# How to solve combination problem with mathematica?

How to find the smallest n s.t:

$$\binom{2500-n}{50}/\binom{2500}{50} < 0.5$$

• Just try all possible n: Catch[For[i = 0, i <= 2500, If[Binomial[2500 - i, 50] < 1/2 Binomial[2500, 50], Throw[i]]; ++i]] Commented Sep 6, 2022 at 4:21

Clear["Global*"]

NArgMin[{n, Binomial[2500 - n, 50]/Binomial[2500, 50] < 0.5}, n] //
Ceiling // Quiet

(* 35 *)


EDIT: Or

ArgMin[{n, Binomial[2500 - n, 50]/Binomial[2500, 50] < 1/2, n > 0},
n, Integers] // Quiet

(* 35 *)


Check,

Binomial[2500 - #, 50]/Binomial[2500, 50] & /@ {34, 35, 36} // N

(* {0.500818, 0.490663, 0.480711} *)

• In the context of Binomial, isn't the domain automatically set to Integer in mathematica?
– omg
Commented Sep 5, 2022 at 16:28
• No. Gamma or Factorial or Binomial are defined for real or complex arguments. Evaluate Binomial[5.3, 3.6] Commented Sep 5, 2022 at 16:32
• What does Binomial[5.3, 3.6] mean?
– omg
Commented Sep 5, 2022 at 16:35
• Binomial[m, n] // FunctionExpand evaluates to Gamma[1 + m]/(Gamma[1 + m - n] Gamma[1 + n]) Commented Sep 5, 2022 at 17:00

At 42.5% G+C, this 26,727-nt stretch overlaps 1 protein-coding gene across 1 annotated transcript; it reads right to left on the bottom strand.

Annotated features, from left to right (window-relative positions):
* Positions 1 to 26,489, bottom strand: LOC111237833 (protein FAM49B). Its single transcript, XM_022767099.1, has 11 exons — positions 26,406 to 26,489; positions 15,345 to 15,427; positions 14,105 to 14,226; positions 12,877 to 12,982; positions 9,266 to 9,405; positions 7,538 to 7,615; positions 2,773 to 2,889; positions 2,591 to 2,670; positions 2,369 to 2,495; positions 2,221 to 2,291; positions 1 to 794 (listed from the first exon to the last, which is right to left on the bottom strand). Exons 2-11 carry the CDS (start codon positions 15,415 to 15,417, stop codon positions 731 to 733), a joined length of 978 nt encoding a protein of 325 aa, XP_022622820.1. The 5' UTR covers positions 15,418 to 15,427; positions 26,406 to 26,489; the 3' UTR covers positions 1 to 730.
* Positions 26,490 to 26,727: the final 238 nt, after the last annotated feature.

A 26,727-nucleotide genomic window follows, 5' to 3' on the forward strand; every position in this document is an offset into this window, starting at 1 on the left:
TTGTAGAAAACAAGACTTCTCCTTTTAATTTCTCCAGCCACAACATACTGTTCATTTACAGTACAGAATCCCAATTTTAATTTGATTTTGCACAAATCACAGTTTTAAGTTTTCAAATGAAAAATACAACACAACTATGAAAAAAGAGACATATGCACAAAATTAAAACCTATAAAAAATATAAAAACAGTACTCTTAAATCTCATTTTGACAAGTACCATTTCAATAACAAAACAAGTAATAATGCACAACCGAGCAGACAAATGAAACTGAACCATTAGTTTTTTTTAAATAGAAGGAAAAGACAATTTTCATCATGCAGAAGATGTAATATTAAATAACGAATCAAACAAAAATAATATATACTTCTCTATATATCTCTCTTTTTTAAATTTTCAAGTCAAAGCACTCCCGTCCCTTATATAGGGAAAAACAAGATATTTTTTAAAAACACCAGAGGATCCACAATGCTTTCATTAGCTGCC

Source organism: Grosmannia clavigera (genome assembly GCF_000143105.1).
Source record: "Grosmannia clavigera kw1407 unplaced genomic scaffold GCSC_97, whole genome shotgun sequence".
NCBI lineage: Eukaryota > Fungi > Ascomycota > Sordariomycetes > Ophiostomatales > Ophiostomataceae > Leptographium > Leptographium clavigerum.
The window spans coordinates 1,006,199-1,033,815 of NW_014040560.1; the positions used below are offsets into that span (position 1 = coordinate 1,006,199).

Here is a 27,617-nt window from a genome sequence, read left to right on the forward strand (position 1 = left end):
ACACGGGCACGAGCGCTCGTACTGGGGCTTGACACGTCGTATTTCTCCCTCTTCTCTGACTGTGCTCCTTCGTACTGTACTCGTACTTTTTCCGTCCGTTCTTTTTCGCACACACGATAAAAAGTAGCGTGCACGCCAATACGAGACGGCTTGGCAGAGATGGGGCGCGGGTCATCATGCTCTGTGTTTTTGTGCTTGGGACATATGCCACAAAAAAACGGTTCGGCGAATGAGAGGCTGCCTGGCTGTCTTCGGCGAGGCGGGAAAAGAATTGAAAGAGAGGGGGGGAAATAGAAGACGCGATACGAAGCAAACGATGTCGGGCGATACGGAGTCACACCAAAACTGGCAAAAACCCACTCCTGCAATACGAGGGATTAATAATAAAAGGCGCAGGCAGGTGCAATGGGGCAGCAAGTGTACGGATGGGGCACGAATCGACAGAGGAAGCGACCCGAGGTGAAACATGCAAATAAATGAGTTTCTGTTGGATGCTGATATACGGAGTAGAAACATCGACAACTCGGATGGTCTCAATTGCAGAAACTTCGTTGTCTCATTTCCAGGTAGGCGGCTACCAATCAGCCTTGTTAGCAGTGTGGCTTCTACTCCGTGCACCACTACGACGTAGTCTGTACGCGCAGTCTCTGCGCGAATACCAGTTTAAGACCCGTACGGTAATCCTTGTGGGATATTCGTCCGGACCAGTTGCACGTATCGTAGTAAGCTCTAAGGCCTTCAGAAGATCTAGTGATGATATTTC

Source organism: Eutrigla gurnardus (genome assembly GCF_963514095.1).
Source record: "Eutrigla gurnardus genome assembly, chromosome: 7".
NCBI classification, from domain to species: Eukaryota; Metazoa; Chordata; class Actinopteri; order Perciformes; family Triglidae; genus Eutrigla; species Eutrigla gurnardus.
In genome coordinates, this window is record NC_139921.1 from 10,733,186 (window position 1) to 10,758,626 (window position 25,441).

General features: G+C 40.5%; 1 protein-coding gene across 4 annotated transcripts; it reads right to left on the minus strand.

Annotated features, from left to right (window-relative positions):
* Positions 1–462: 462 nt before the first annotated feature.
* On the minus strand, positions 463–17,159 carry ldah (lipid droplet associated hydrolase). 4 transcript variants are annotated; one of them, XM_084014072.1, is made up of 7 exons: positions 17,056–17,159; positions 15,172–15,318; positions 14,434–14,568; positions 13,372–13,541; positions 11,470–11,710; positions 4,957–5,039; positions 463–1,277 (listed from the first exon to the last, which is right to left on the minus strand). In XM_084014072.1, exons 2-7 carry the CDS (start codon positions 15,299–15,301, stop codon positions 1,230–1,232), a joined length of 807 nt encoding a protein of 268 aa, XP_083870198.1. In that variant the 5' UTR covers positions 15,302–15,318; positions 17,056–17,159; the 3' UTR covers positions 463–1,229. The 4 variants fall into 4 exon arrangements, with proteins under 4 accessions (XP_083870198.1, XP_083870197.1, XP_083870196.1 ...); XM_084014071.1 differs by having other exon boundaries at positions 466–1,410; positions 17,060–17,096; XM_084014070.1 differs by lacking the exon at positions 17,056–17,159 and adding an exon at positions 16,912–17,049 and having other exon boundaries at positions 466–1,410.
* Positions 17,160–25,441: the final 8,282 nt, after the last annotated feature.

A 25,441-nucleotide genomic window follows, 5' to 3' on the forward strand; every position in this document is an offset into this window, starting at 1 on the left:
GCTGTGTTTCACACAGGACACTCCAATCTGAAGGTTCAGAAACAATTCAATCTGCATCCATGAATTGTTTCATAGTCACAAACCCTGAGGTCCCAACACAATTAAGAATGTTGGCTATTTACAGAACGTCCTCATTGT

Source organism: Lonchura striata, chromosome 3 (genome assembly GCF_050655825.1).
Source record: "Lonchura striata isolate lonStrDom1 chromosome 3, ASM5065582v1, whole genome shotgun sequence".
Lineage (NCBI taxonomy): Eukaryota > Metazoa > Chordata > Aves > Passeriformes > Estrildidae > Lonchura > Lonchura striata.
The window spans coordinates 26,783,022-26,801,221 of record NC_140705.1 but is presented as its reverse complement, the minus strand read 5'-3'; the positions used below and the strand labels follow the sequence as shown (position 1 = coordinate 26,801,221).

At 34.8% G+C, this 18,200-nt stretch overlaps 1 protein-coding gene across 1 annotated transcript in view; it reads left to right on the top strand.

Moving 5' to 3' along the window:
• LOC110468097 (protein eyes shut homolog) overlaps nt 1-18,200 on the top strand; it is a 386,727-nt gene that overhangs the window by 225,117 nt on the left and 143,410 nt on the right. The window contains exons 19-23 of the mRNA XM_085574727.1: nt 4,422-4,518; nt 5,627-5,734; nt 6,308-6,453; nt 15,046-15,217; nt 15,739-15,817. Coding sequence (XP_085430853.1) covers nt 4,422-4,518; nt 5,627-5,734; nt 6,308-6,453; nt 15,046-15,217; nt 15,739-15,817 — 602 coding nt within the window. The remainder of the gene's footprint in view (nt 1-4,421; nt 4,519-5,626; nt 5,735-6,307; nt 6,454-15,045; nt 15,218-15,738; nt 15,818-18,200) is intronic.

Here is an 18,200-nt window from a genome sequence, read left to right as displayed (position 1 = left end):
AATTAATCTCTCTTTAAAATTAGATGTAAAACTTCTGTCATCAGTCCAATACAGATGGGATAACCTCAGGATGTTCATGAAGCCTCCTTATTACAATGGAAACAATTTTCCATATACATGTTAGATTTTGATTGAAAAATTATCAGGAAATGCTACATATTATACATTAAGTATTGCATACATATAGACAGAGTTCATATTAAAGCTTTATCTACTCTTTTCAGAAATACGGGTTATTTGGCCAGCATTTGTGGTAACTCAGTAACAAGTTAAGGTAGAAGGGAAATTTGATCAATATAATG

• It is. The third form shows the use of constraints and the last form shows use of a domain. Commented Sep 5, 2022 at 17:13

An alternative approach:

expression = Binomial[2500 - n, 50]/Binomial[2500, 50];
Min@ SolveValues[FunctionExpand[expression] < 1/2, n, Integers]

(* Out: 35 *)

• Can you explain the usage of Min@(why @) and FunctionExpand(why is it needed) and the difference between SolveValues and Solve?
– omg
Commented Sep 6, 2022 at 2:18
• @omg @ is a prefix notation for function application. In other words, f[x] can also be written as f@x. See the "Short Forms" section here. FunctionExpand is needed because it didn't work without it :-) I assume because Solve doesn't know how to transform the binomials on its own. SolveValues is equivalent to Solve, but it returns the values of the solutions rather than replacement rules. Compare Solve[x - 2 == 0, x] and SolveValues[x - 2 == 0, x]. Commented Sep 6, 2022 at 3:44
• Thanks for the detailed explanation! BTW, how to plot Binomial[2500 - n, 50]/Binomial[2500, 50] for integer domain?
– omg
Commented Sep 6, 2022 at 11:39
• @omg DiscretePlot[Binomial[2500 - n, 50]/Binomial[2500, 50], {n, 1, 150}] Commented Sep 6, 2022 at 12:23

Working in $$\mathbb{R}$$ instead of $$\mathbb{N}$$, we can ask

Reduce[Binomial[2500 - n, 50]/Binomial[2500, 50] < 1/2, n, Reals] // RootReduce

(*    34.0798 < n < 4916.92    *)


The results are given as Root objects (zeros of degree-50 polynomials) that can be converted to real numbers with N`.